For some, just get­ting to work is a ma­jor job

‘Su­per com­muters’ weigh life­style against length of drive

San Antonio Express-News (Sunday) - - Front Page - By Lynn Bre­zosky STAFF WRITER

For Ce­cilio Mar­tinez, it’s about spend­ing nights and week­ends in his scenic sanc­tu­ary near Canyon Lake.

He and his wife bought prop­erty there in 2001 and built a 2,500-square-foot home with four bed­rooms and three full baths.

Their two sons at­tend area schools. They hike and bike in the nearby hills and swim laps in their neigh­bor­hood pool. They take the fam­ily on day trips to Gruene, Wim­berly, Ped­er­nales and other fun spots. One day a week, Mar­tinez works from home.

The trade-off for the cou­ple is the long com­mute the other four week days — 50 min­utes at best, 90 or more if there’s con­struc­tion or an ac­ci­dent.

Both work in San An­to­nio. He’s a geo­graph­i­cal in­for­ma­tion sys­tems man­ager at the Alamo Area Metropoli­tan Plan­ning Or­ga­ni­za­tion, and she’s a night nurse at Brooke Army Med­i­cal Cen­ter.

The ap­prox­i­mately 50mile com­mute is why his Nis­san Xterra has logged more than 220,000 miles, and she ended up spring­ing for a Prius.

They’re not alone. In fact, other com­muters are be­hind the wheel even

longer.

As San An­to­nio sprawls, so does the num­ber of “su­per com­muters,” de­fined by the U.S. Cen­sus Bureau as peo­ple who travel 90 min­utes or more one way from home to work.

In some cases, Austin-area res­i­dents fight the fre­quent traf­fic jams on In­ter­state 35 to get to work in San An­to­nio. In oth­ers, peo­ple choose the Hill Coun­try’s ru­ral life­style, com­plete with ranchettes, and pay for it with San An­to­nio jobs. Or they set­tle far from the city to get more house for the money.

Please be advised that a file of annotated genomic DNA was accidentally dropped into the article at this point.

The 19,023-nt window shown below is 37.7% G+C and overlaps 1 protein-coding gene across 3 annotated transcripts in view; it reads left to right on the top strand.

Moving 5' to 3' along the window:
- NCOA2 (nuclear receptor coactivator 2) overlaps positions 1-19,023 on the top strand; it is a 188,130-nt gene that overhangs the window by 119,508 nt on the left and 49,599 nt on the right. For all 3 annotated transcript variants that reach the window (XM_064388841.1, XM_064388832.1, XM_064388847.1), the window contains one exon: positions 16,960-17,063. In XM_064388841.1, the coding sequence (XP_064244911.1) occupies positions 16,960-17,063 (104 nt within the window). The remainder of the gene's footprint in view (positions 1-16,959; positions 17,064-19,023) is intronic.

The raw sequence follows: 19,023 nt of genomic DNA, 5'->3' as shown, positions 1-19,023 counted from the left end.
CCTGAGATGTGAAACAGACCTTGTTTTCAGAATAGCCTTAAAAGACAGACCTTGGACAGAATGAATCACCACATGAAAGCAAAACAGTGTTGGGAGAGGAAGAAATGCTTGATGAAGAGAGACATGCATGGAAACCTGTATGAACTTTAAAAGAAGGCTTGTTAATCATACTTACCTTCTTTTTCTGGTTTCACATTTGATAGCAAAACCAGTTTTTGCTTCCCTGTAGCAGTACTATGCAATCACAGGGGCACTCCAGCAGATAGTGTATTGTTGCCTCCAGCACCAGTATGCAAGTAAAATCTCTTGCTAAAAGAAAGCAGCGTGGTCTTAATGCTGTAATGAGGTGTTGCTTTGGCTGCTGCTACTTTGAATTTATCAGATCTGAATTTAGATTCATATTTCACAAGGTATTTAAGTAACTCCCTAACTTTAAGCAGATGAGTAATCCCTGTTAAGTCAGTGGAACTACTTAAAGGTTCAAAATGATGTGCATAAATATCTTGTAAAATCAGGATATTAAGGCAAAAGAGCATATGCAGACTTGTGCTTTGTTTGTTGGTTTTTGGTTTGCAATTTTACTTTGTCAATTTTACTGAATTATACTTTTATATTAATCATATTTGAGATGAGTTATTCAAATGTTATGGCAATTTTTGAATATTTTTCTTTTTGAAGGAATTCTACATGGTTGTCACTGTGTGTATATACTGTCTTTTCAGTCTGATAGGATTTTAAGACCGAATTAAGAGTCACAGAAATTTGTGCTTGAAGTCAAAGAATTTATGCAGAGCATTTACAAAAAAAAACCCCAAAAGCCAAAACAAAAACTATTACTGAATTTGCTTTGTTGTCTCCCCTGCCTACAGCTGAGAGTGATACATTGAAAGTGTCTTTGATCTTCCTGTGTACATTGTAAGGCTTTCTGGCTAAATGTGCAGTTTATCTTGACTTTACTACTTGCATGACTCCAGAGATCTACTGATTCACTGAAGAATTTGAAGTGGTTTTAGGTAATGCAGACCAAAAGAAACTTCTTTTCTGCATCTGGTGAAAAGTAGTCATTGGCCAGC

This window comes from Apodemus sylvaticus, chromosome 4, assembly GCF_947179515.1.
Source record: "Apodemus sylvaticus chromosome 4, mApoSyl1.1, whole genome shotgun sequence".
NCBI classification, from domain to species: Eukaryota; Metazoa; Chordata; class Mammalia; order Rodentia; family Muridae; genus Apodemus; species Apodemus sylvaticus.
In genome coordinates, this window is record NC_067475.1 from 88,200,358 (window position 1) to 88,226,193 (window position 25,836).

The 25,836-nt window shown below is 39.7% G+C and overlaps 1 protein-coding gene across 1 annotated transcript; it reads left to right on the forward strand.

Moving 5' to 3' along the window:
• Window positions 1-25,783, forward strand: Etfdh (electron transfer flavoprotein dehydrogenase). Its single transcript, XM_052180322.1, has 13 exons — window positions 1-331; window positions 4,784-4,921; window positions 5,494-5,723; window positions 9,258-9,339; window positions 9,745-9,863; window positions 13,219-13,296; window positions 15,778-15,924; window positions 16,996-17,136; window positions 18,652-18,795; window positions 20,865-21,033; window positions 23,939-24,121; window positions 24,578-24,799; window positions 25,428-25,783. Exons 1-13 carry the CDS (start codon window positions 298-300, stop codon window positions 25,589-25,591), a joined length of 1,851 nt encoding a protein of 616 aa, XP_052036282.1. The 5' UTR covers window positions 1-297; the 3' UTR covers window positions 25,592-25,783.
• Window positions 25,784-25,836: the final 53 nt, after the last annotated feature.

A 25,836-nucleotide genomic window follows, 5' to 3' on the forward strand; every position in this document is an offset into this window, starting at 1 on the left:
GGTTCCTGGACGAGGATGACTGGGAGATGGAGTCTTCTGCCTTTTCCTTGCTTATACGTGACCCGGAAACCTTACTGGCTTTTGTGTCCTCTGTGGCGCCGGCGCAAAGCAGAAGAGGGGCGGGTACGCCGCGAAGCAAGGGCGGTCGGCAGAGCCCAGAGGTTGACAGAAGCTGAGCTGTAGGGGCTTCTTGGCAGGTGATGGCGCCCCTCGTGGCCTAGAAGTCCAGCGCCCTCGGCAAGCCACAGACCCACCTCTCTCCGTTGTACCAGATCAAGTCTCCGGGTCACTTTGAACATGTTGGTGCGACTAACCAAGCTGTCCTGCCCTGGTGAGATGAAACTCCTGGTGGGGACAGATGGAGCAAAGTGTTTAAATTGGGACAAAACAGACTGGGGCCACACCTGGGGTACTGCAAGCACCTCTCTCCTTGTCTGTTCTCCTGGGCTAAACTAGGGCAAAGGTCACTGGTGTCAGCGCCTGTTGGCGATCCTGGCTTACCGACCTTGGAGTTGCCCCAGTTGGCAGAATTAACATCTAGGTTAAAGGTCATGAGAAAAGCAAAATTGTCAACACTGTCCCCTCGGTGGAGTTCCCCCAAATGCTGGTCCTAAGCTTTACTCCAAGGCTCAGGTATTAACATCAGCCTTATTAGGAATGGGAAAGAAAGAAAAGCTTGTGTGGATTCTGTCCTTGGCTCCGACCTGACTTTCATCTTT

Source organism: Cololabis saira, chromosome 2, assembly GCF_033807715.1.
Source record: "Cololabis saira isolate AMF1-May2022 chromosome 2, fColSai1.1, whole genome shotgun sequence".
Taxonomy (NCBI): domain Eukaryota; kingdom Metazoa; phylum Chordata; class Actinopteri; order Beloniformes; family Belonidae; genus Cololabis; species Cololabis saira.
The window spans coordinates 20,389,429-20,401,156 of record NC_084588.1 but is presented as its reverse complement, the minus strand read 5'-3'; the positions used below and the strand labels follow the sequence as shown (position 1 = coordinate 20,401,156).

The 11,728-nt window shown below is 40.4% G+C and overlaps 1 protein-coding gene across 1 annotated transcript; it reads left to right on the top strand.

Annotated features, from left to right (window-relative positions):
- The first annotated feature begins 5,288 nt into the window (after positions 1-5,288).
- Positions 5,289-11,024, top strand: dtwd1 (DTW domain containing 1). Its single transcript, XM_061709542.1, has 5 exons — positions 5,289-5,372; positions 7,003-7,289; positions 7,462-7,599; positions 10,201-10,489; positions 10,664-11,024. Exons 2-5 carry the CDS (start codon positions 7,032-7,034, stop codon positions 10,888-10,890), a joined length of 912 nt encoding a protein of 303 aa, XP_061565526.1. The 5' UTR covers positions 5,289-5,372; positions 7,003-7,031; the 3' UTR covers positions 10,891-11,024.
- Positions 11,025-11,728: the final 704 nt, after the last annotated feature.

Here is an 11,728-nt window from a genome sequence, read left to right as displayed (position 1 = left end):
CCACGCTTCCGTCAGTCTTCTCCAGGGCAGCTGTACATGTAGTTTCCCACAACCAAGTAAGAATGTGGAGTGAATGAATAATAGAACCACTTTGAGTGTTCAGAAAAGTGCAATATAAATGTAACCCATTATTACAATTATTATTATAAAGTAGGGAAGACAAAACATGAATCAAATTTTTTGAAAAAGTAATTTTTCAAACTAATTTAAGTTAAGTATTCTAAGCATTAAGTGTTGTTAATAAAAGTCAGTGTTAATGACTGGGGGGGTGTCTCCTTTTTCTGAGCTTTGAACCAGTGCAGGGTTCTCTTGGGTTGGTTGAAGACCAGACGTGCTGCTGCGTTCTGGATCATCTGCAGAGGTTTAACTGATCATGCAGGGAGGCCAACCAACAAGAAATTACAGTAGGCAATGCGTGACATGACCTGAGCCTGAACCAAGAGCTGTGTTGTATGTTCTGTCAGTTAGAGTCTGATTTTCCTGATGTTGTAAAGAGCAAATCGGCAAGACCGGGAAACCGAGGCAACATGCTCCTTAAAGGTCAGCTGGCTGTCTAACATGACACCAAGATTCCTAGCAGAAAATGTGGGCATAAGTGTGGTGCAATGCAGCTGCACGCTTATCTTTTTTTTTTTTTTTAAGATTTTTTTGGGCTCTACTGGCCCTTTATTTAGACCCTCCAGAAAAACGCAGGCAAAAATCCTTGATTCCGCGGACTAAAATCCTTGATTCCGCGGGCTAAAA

Be­tween 2010 and 2017, San An­to­nio’s share of su­per com­muters grew by 77 per­cent, to nearly 25,000 from 14,066, a San An­to­nio Ex­press-News anal­y­sis of cen­sus data shows.

Among ma­jor U.S. met­ros with pop­u­la­tions over a mil­lion peo­ple, that’s sec­ond only to San Fran­cisco, which saw an in­crease of nearly 160 per­cent in the same time pe­riod.

Among ma­jor met­ros in Texas, the rise beats the Austin area’s 34 per­cent, Dal­las’ 36 per­cent and Hous­ton’s 25 per­cent.

“Used to be we thought an hour (com­mute) was ex­treme,” said Alan Pis­arski, an in­de­pen­dent trans­porta­tion con­sul­tant who has writ­ten sev­eral books on com­mut­ing. “The mega places are the ones that gen­er­ate such trips, many of which are on com­muter rail or char­ter buses, or large car pools such as New York, D.C.”

A few key fac­tors drive the su­per com­muter phe­nom­e­non, Pis­arski said.